Review: Wednesday Webinar Calls Churches to Facilitate Interfaith Connections and Create Unity

November 12, 2020 | by JB Brayfindley

Review: Wednesday Webinar Calls Churches to Facilitate Interfaith Connections and Create Unity

“Relationships, relationships, relationships—this is all about building connections,” stated Rev. Alan Jones of St. Mark’s UMC and member of the Conference Committee on Christian Unity and Interreligious Relationships (CCUIR) speaking at the recent Wednesday Webinar on November 11, 2020 entitled, “How to Make Connections Through Christian Unity and Interfaith Relations.”
Four members of the committee were on hand to present their stories and ideas in order to spur local churches to broaden outreach and ministry connections by partnering with ecumenical and interfaith partners.
“I’d also say it’s about maturity and integrity in a life of faith,” added Jones describing ways his church currently interfaces with a nearby AME church for a Zoom discussion group. “I think when we isolate ourselves from other faith traditions, we deny ourselves some extraordinary means of grace.”
Rev. Akiko Miyake-Stoner, committee chair and senior pastor at Clovis United Japanese Christian, shared Resolution #23 which the committee presented and was adopted at the 2020 Annual Conference Session to encourage interfaith connections:
“Be it resolved that every congregation and agency of the California-Nevada Annual Conference make concrete plans to initiate at least one event during the next Conference year designed to enable deeper ecumenical or interreligious interaction. Such events may include:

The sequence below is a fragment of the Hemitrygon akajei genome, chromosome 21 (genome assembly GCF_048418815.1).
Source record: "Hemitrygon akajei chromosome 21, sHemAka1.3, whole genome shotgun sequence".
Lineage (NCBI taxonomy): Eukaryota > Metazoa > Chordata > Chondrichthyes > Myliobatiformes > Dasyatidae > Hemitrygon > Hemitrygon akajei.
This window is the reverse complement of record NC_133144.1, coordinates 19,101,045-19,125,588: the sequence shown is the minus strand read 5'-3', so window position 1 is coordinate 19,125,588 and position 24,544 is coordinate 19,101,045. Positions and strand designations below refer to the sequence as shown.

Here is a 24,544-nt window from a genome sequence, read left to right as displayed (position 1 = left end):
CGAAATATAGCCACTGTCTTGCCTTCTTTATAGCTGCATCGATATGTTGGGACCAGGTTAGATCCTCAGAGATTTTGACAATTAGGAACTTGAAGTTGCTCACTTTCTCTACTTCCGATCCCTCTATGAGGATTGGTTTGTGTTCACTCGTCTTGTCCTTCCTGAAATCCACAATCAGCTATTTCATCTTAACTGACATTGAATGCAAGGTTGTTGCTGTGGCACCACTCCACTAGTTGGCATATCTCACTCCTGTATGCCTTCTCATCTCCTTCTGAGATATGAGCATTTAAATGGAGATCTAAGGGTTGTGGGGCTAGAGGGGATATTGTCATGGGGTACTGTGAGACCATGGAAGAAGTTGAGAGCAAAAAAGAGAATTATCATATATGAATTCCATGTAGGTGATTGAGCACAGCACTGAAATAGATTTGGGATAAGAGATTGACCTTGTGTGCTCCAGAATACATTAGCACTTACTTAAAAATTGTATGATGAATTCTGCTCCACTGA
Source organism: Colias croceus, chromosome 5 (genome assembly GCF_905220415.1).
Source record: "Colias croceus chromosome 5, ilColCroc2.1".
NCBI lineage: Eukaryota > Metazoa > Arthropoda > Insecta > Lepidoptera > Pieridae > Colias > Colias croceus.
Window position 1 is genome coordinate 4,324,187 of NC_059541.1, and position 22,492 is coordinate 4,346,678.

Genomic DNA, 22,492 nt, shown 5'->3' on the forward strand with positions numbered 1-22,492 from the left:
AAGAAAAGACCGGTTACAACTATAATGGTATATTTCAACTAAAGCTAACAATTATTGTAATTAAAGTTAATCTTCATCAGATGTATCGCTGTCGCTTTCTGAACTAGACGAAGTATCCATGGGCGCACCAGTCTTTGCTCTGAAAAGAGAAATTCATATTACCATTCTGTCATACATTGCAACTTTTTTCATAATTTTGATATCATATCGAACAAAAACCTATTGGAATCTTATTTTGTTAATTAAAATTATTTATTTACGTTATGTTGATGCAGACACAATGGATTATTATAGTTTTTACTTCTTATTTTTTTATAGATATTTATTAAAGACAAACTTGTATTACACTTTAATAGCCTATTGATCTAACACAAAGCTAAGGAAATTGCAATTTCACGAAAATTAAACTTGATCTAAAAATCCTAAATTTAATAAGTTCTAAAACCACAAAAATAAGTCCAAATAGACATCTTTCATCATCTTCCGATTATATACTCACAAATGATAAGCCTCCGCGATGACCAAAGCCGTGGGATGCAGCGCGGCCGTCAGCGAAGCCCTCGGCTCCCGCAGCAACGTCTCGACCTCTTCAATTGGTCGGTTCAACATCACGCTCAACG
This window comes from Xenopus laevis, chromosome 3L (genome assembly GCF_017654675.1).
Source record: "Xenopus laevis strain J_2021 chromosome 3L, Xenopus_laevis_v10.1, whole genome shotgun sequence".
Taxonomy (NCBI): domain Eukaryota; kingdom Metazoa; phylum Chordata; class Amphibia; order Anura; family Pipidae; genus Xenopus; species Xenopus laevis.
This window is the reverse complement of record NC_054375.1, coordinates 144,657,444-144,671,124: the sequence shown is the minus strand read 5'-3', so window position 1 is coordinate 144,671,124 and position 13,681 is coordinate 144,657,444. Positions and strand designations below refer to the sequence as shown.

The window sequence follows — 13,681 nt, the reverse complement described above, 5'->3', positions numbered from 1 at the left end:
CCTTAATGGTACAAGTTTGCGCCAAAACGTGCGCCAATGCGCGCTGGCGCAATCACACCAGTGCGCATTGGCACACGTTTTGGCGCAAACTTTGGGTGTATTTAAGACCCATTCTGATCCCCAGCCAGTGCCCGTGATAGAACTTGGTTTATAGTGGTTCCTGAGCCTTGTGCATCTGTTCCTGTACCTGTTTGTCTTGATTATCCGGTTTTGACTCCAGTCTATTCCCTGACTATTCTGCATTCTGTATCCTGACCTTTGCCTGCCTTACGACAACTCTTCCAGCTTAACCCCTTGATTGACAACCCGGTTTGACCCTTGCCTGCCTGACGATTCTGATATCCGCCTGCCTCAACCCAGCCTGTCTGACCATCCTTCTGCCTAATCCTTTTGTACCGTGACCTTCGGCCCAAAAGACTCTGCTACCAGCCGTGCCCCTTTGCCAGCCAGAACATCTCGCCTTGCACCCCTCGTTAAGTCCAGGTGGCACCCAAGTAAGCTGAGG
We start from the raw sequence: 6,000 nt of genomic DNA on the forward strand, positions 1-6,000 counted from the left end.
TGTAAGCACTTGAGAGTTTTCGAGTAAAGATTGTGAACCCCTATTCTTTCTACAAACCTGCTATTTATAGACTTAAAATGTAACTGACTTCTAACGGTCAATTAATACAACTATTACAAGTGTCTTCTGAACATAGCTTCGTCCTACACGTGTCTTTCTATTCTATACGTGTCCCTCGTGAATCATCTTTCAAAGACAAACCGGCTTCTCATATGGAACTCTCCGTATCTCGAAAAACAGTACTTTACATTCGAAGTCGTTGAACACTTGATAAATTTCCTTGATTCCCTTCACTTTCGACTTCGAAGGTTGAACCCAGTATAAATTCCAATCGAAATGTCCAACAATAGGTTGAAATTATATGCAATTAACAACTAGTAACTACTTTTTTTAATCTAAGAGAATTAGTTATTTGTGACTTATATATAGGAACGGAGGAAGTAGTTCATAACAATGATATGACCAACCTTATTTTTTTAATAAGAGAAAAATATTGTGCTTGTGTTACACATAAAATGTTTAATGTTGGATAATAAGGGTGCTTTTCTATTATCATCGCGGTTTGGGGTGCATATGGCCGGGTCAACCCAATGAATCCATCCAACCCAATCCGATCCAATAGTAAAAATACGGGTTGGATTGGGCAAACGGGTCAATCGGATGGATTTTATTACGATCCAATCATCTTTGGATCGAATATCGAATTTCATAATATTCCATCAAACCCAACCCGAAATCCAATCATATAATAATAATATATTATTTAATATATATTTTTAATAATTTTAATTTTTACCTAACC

1. An online community interfaith Thanksgiving service where representatives of multiple faith traditions are invited to participate and share their personal expressions of thanksgiving.
  2. An invitation to members of other churches and faith traditions to join in a one-time seminar on racial justice or social healing in the face of COVID-19.
  3. An online Bible study with a small group of people from two different churches of different denominational, theological, or ethnic backgrounds.
  4. Inviting a Rabbi or an Imam or a Buddhist/Jain Hindu leader—or clergy of other denominations or other ethnic groups—to lead a video prayer for online worship.
  5. Instead of a sermon, interview a representative of another faith tradition on a shared subject, such as prayer, as part of a recorded worship experience.
  6. Request sharing of music videos with a congregation different culturally and maybe theologically from your own.
  7. Planning an educational series of weekly gatherings during Lent to share differing religious and social experiences.
  8. An online interfaith/ecumenical gathering such as a “Children of Abraham” seminar where Jews, Muslims, and Christians explore shared dimensions of their faith traditions.
  9. Organize a training workshop with other ecumenical and interfaith leaders to develop an action strategy to engage the issues of religious bigotry and prejudice or the issues raised by the Black Lives Matter movement. “